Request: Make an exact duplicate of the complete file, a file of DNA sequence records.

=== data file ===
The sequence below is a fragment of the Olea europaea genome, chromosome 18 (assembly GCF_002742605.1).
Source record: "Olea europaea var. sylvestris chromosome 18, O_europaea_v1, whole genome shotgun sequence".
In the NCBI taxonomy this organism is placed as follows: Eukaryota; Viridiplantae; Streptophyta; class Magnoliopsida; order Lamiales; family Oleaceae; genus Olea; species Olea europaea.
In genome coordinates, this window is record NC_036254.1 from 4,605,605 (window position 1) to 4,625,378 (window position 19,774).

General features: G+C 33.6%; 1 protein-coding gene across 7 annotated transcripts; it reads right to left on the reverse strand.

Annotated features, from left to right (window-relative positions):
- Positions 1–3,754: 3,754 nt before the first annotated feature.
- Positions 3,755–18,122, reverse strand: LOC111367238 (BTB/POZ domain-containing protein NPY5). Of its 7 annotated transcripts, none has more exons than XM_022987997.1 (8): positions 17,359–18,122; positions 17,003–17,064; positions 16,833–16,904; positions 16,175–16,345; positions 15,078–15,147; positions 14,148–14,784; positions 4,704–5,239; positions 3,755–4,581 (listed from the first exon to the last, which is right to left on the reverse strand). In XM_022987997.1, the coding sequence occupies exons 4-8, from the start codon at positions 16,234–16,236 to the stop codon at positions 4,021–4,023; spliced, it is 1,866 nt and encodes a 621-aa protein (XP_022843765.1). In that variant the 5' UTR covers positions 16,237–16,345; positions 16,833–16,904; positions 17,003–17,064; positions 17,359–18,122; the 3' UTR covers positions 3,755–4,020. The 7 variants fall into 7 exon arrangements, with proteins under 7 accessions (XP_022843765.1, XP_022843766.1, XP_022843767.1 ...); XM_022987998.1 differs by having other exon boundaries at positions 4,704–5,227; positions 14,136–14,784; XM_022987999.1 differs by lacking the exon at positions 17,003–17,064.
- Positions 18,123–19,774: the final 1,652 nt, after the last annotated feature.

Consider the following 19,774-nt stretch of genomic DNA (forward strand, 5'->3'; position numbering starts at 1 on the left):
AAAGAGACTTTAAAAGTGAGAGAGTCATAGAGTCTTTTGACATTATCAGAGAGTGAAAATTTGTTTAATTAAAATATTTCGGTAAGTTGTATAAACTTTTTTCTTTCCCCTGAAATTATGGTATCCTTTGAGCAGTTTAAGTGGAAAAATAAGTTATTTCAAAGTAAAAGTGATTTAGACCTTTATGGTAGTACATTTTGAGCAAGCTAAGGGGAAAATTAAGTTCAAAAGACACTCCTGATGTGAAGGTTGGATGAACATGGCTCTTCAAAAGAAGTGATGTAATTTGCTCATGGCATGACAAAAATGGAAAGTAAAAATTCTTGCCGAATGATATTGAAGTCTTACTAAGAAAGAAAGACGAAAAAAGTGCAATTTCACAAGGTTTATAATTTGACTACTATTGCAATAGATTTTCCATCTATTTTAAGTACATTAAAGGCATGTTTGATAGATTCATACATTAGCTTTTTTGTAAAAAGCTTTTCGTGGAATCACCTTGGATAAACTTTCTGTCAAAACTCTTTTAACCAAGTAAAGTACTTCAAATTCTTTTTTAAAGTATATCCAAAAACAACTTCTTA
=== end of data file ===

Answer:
The sequence below is a fragment of the Olea europaea genome, chromosome 18 (assembly GCF_002742605.1).
Source record: "Olea europaea var. sylvestris chromosome 18, O_europaea_v1, whole genome shotgun sequence".
In the NCBI taxonomy this organism is placed as follows: Eukaryota; Viridiplantae; Streptophyta; class Magnoliopsida; order Lamiales; family Oleaceae; genus Olea; species Olea europaea.
In genome coordinates, this window is record NC_036254.1 from 4,605,605 (window position 1) to 4,625,378 (window position 19,774).

General features: G+C 33.6%; 1 protein-coding gene across 7 annotated transcripts; it reads right to left on the reverse strand.

Annotated features, from left to right (window-relative positions):
- Positions 1–3,754: 3,754 nt before the first annotated feature.
- Positions 3,755–18,122, reverse strand: LOC111367238 (BTB/POZ domain-containing protein NPY5). Of its 7 annotated transcripts, none has more exons than XM_022987997.1 (8): positions 17,359–18,122; positions 17,003–17,064; positions 16,833–16,904; positions 16,175–16,345; positions 15,078–15,147; positions 14,148–14,784; positions 4,704–5,239; positions 3,755–4,581 (listed from the first exon to the last, which is right to left on the reverse strand). In XM_022987997.1, the coding sequence occupies exons 4-8, from the start codon at positions 16,234–16,236 to the stop codon at positions 4,021–4,023; spliced, it is 1,866 nt and encodes a 621-aa protein (XP_022843765.1). In that variant the 5' UTR covers positions 16,237–16,345; positions 16,833–16,904; positions 17,003–17,064; positions 17,359–18,122; the 3' UTR covers positions 3,755–4,020. The 7 variants fall into 7 exon arrangements, with proteins under 7 accessions (XP_022843765.1, XP_022843766.1, XP_022843767.1 ...); XM_022987998.1 differs by having other exon boundaries at positions 4,704–5,227; positions 14,136–14,784; XM_022987999.1 differs by lacking the exon at positions 17,003–17,064.
- Positions 18,123–19,774: the final 1,652 nt, after the last annotated feature.

Consider the following 19,774-nt stretch of genomic DNA (forward strand, 5'->3'; position numbering starts at 1 on the left):
AAAGAGACTTTAAAAGTGAGAGAGTCATAGAGTCTTTTGACATTATCAGAGAGTGAAAATTTGTTTAATTAAAATATTTCGGTAAGTTGTATAAACTTTTTTCTTTCCCCTGAAATTATGGTATCCTTTGAGCAGTTTAAGTGGAAAAATAAGTTATTTCAAAGTAAAAGTGATTTAGACCTTTATGGTAGTACATTTTGAGCAAGCTAAGGGGAAAATTAAGTTCAAAAGACACTCCTGATGTGAAGGTTGGATGAACATGGCTCTTCAAAAGAAGTGATGTAATTTGCTCATGGCATGACAAAAATGGAAAGTAAAAATTCTTGCCGAATGATATTGAAGTCTTACTAAGAAAGAAAGACGAAAAAAGTGCAATTTCACAAGGTTTATAATTTGACTACTATTGCAATAGATTTTCCATCTATTTTAAGTACATTAAAGGCATGTTTGATAGATTCATACATTAGCTTTTTTGTAAAAAGCTTTTCGTGGAATCACCTTGGATAAACTTTCTGTCAAAACTCTTTTAACCAAGTAAAGTACTTCAAATTCTTTTTTAAAGTATATCCAAAAACAACTTCTTA